For authorities of the foregoing chapter, see Appendix I.
Fall of Quebec
“Never was rout more complete than that of our army,” says a French official. It was the more so because Montcalm held no troops in reserve, but launched his whole force at once against the English. Nevertheless there was some resistance to the pursuit. It came chiefly from the Canadians, many of whom had not advanced with the regulars to the attack. Those on the right wing, instead of doing so, threw themselves into an extensive tract of bushes that lay in front of the English left; and from this cover they opened a fire, too distant for much effect, till the victors advanced in their turn, when the shot of the hidden marksmen told severely upon them. Two battalions, therefore, deployed before the bushes, fired volleys into them, and drove their occupants out.
[Footnote 783: Daine au Ministre, 9 Oct. 1759.]
Again, those of the Canadians who, before the main battle began, attacked the English left from the brink of the plateau towards the St. Charles, withdrew when the rout took place, and ran along the edge of the declivity till, at the part of it called Cote Ste.-Genevieve, they came to a place where it was overgrown with thickets. Into these they threw themselves; and were no sooner under cover than they faced about to fire upon the Highlanders, who presently came up. As many of these mountaineers, according to their old custom, threw down their muskets when they charged, and had no weapons but their broadswords, they tried in vain to dislodge the marksmen, and suffered greatly in the attempt. Other troops came to their aid, cleared the thickets, after stout resistance, and drove their occupants across the meadow to the bridge of boats. The conduct of the Canadians at the Cote Ste.-Genevieve went far to atone for the short-comings of some of them on the battle-field.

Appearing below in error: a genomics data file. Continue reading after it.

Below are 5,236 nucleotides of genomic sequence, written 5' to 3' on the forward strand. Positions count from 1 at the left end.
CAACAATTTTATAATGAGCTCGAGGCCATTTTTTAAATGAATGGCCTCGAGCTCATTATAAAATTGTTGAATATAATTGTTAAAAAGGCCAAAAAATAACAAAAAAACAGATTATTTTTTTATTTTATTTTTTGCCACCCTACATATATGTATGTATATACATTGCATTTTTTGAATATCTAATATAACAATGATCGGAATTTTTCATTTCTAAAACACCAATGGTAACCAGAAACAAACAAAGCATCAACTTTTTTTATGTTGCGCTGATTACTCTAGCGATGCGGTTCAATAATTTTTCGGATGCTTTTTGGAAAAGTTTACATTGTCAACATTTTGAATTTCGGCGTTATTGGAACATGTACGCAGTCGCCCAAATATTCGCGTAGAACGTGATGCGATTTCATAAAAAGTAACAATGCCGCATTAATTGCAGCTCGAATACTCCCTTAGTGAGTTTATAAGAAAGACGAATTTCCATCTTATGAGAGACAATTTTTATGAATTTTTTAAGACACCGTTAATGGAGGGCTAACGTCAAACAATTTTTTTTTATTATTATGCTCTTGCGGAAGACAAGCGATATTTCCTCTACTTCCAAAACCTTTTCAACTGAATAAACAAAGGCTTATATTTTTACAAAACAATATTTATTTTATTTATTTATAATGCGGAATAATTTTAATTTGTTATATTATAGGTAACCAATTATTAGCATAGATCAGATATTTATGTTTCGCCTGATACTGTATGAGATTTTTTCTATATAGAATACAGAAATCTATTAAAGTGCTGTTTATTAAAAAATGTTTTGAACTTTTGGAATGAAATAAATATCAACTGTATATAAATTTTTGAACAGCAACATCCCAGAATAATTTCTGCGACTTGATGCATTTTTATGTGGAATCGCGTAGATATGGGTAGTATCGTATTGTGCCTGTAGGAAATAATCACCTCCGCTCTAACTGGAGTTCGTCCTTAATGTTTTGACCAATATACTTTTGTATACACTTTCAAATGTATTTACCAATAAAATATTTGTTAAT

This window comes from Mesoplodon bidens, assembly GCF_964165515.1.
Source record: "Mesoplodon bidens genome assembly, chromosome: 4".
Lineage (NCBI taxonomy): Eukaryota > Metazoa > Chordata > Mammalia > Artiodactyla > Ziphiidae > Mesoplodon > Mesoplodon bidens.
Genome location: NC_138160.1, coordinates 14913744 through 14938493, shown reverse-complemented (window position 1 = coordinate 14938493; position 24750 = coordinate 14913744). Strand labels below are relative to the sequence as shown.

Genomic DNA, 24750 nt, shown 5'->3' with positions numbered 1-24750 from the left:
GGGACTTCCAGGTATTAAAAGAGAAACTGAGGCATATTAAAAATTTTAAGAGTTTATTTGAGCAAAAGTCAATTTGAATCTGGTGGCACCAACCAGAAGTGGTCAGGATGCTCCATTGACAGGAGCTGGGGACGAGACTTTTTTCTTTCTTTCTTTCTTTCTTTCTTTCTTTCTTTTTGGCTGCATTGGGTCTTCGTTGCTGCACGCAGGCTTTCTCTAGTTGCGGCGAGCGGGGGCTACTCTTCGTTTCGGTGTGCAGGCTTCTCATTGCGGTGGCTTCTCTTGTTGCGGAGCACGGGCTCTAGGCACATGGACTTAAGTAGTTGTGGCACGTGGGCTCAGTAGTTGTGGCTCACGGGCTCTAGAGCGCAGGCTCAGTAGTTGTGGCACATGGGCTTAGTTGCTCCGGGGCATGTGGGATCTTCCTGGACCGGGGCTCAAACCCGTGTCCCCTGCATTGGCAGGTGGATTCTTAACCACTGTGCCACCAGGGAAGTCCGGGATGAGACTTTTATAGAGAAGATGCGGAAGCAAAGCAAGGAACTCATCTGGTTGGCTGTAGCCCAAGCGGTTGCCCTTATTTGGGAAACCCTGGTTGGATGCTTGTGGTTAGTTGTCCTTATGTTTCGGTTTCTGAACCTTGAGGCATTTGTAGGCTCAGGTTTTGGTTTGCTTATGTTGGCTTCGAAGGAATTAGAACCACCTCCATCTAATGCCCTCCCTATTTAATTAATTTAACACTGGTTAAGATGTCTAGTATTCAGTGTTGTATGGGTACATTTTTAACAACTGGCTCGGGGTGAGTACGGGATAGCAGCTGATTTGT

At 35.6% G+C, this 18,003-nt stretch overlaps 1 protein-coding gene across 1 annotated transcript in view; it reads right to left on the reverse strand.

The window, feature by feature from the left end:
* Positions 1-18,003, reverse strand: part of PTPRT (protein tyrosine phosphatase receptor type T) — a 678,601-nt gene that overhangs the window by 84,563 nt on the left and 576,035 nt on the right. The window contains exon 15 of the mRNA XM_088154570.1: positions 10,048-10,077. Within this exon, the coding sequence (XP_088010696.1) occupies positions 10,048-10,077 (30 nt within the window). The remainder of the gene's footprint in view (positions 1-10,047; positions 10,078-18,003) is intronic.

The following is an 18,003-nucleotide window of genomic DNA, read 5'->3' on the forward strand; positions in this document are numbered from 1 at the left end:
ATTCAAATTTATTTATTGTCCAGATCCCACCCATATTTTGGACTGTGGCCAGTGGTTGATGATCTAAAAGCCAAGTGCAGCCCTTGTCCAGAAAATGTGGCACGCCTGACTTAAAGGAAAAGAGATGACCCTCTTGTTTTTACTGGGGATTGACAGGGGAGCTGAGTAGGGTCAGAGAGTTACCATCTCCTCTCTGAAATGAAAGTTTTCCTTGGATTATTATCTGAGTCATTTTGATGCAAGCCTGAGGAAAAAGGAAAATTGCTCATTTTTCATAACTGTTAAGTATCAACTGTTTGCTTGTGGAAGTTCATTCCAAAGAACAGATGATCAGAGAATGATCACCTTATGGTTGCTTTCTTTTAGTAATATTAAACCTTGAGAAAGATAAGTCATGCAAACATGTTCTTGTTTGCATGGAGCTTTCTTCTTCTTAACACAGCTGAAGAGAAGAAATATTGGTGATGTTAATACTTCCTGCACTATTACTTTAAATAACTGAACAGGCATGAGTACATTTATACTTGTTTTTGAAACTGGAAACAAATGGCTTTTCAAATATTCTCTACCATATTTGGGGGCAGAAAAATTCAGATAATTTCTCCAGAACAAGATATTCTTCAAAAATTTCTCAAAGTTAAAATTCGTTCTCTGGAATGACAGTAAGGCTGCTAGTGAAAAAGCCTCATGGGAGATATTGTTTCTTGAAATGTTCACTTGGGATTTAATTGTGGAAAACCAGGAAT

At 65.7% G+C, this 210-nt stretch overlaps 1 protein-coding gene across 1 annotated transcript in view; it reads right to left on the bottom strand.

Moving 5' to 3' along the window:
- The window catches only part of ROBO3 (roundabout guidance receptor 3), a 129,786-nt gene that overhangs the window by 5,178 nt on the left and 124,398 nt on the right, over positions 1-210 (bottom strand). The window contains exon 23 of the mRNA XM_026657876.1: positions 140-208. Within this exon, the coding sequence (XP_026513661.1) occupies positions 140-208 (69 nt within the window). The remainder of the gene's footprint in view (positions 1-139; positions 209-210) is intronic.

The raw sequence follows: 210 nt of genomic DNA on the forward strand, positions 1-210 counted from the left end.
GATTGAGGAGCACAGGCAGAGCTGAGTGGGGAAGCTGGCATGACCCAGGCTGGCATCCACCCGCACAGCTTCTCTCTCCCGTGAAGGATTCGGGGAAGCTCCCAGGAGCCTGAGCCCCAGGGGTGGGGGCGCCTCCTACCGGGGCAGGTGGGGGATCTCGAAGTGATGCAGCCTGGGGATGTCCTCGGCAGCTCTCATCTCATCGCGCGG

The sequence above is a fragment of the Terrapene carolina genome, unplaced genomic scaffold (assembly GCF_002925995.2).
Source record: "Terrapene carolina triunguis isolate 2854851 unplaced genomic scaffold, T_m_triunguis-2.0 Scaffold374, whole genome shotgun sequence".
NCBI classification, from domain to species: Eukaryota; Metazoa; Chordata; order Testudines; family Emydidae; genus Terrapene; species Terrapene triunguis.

A part of the fugitives escaped into the town by the gates of St. Louis and St. John, while the greater number fled along the front of the ramparts, rushed down the declivity to the suburb of St. Roch, and ran over the meadows to the bridge, protected by the cannon of the town and the two armed hulks in the river. The rout had but just begun when Vaudreuil crossed the bridge from the camp of Beauport. It was four hours since he first heard the alarm, and his quarters were not much more than two miles from the battle-field. He does not explain why he did not come sooner; it is certain that his coming was well timed to throw the blame on Montcalm in case of defeat, or to claim some of the honor for himself in case of victory. “Monsieur the Marquis of Montcalm,” he says, “unfortunately made his attack before I had joined him." His joining him could have done no good; for though he had at last brought with him the rest of the militia